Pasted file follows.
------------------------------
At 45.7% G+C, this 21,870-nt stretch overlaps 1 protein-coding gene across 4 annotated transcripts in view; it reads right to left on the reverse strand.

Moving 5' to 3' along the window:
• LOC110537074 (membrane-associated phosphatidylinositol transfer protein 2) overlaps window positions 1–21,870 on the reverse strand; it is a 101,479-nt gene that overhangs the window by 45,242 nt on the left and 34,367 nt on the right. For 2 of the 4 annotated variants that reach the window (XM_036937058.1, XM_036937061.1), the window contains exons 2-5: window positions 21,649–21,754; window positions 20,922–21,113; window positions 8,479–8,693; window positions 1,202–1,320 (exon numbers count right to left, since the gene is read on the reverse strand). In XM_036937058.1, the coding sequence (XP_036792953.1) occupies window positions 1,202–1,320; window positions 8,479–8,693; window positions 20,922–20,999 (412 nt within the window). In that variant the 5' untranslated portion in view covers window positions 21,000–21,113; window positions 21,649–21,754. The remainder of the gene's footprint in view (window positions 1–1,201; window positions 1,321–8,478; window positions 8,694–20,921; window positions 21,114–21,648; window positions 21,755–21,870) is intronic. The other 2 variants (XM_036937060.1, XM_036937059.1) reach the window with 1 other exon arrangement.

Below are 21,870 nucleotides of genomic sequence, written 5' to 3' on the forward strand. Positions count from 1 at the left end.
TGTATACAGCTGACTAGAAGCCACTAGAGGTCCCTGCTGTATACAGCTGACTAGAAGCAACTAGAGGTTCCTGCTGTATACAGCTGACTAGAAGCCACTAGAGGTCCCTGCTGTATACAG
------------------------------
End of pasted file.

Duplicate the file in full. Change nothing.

At 45.7% G+C, this 21,870-nt stretch overlaps 1 protein-coding gene across 4 annotated transcripts in view; it reads right to left on the reverse strand.

Moving 5' to 3' along the window:
• LOC110537074 (membrane-associated phosphatidylinositol transfer protein 2) overlaps window positions 1–21,870 on the reverse strand; it is a 101,479-nt gene that overhangs the window by 45,242 nt on the left and 34,367 nt on the right. For 2 of the 4 annotated variants that reach the window (XM_036937058.1, XM_036937061.1), the window contains exons 2-5: window positions 21,649–21,754; window positions 20,922–21,113; window positions 8,479–8,693; window positions 1,202–1,320 (exon numbers count right to left, since the gene is read on the reverse strand). In XM_036937058.1, the coding sequence (XP_036792953.1) occupies window positions 1,202–1,320; window positions 8,479–8,693; window positions 20,922–20,999 (412 nt within the window). In that variant the 5' untranslated portion in view covers window positions 21,000–21,113; window positions 21,649–21,754. The remainder of the gene's footprint in view (window positions 1–1,201; window positions 1,321–8,478; window positions 8,694–20,921; window positions 21,114–21,648; window positions 21,755–21,870) is intronic. The other 2 variants (XM_036937060.1, XM_036937059.1) reach the window with 1 other exon arrangement.

Below are 21,870 nucleotides of genomic sequence, written 5' to 3' on the forward strand. Positions count from 1 at the left end.
TGTATACAGCTGACTAGAAGCCACTAGAGGTCCCTGCTGTATACAGCTGACTAGAAGCAACTAGAGGTTCCTGCTGTATACAGCTGACTAGAAGCCACTAGAGGTCCCTGCTGTATACAG